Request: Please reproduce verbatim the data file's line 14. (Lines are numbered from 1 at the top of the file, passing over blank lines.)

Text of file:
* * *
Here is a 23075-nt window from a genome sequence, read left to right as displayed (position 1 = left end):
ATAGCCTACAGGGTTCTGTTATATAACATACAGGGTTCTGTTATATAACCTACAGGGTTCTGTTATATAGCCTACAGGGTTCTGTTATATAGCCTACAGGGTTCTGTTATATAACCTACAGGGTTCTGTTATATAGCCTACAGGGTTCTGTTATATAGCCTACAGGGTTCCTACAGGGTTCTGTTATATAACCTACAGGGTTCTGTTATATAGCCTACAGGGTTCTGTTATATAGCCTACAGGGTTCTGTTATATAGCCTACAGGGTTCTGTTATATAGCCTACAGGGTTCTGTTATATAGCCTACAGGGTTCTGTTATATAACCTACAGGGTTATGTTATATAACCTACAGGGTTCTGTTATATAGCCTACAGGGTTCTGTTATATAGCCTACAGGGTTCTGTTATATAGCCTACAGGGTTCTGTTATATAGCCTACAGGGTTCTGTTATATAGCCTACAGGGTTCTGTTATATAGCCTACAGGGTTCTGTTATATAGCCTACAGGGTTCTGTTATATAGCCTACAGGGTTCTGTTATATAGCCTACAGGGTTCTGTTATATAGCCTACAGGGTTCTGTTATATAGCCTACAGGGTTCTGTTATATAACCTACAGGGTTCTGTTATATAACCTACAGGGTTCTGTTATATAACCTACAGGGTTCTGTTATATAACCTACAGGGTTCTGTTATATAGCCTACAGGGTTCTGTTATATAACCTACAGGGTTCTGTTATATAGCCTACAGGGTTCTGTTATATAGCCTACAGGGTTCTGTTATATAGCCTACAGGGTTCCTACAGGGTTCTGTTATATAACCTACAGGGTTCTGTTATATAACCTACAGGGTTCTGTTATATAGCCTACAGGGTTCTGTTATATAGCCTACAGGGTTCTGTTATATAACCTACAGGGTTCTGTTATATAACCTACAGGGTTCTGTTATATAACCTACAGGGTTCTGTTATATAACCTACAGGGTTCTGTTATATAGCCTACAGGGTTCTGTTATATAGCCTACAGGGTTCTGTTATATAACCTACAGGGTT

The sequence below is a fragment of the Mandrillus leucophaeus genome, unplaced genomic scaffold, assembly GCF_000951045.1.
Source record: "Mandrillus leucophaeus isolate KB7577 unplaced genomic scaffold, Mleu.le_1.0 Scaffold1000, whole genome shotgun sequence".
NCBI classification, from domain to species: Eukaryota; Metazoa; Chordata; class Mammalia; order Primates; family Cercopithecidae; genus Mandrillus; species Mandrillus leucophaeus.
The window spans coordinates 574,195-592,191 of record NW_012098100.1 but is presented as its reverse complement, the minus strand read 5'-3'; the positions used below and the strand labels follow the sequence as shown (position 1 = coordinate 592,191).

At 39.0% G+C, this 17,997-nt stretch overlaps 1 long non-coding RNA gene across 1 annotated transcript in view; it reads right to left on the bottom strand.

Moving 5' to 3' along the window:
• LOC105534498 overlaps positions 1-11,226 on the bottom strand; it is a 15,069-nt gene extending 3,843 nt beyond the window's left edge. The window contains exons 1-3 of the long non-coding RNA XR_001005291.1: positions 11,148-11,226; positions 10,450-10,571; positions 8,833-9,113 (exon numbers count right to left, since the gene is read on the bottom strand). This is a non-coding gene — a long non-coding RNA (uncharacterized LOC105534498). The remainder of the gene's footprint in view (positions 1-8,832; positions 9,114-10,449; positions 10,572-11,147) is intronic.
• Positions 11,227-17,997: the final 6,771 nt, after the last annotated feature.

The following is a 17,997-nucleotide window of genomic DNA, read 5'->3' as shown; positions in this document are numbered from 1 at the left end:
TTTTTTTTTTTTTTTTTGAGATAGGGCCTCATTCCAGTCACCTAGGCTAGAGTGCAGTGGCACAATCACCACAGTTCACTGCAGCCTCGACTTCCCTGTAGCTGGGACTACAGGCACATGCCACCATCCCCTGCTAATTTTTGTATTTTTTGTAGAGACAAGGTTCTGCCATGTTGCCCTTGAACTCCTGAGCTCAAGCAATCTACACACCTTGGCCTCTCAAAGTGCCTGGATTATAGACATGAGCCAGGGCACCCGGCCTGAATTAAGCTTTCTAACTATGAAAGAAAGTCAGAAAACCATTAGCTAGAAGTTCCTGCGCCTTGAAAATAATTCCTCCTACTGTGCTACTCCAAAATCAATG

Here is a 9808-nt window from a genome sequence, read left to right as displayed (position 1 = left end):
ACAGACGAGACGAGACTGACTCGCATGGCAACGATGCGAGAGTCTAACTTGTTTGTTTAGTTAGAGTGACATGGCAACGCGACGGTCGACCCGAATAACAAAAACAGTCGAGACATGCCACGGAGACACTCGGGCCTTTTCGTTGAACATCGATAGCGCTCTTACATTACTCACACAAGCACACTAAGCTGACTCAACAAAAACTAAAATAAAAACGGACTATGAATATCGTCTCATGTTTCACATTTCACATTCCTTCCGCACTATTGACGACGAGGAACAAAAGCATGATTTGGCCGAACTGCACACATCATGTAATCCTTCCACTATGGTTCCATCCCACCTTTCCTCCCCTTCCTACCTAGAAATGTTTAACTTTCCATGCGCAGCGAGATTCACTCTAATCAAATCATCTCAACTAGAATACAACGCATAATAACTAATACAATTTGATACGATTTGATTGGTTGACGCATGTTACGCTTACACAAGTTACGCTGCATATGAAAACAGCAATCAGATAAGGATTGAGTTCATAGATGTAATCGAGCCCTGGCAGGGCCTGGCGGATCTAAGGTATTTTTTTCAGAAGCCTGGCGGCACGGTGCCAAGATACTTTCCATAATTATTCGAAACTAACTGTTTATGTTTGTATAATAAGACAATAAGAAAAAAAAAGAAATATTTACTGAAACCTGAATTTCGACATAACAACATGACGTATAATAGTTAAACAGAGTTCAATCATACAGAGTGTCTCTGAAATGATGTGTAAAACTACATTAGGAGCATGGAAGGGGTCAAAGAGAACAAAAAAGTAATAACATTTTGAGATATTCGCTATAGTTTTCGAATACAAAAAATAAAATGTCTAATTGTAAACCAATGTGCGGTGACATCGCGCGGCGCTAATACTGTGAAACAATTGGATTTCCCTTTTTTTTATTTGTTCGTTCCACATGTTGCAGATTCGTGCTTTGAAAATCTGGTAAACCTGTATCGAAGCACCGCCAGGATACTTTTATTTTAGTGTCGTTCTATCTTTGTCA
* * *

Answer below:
ACAGACGAGACGAGACTGACTCGCATGGCAACGATGCGAGAGTCTAACTTGTTTGTTTAGTTAGAGTGACATGGCAACGCGACGGTCGACCCGAATAACAAAAACAGTCGAGACATGCCACGGAGACACTCGGGCCTTTTCGTTGAACATCGATAGCGCTCTTACATTACTCACACAAGCACACTAAGCTGACTCAACAAAAACTAAAATAAAAACGGACTATGAATATCGTCTCATGTTTCACATTTCACATTCCTTCCGCACTATTGACGACGAGGAACAAAAGCATGATTTGGCCGAACTGCACACATCATGTAATCCTTCCACTATGGTTCCATCCCACCTTTCCTCCCCTTCCTACCTAGAAATGTTTAACTTTCCATGCGCAGCGAGATTCACTCTAATCAAATCATCTCAACTAGAATACAACGCATAATAACTAATACAATTTGATACGATTTGATTGGTTGACGCATGTTACGCTTACACAAGTTACGCTGCATATGAAAACAGCAATCAGATAAGGATTGAGTTCATAGATGTAATCGAGCCCTGGCAGGGCCTGGCGGATCTAAGGTATTTTTTTCAGAAGCCTGGCGGCACGGTGCCAAGATACTTTCCATAATTATTCGAAACTAACTGTTTATGTTTGTATAATAAGACAATAAGAAAAAAAAAGAAATATTTACTGAAACCTGAATTTCGACATAACAACATGACGTATAATAGTTAAACAGAGTTCAATCATACAGAGTGTCTCTGAAATGATGTGTAAAACTACATTAGGAGCATGGAAGGGGTCAAAGAGAACAAAAAAGTAATAACATTTTGAGATATTCGCTATAGTTTTCGAATACAAAAAATAAAATGTCTAATTGTAAACCAATGTGCGGTGACATCGCGCGGCGCTAATACTGTGAAACAATTGGATTTCCCTTTTTTTTATTTGTTCGTTCCACATGTTGCAGATTCGTGCTTTGAAAATCTGGTAAACCTGTATCGAAGCACCGCCAGGATACTTTTATTTTAGTGTCGTTCTATCTTTGTCA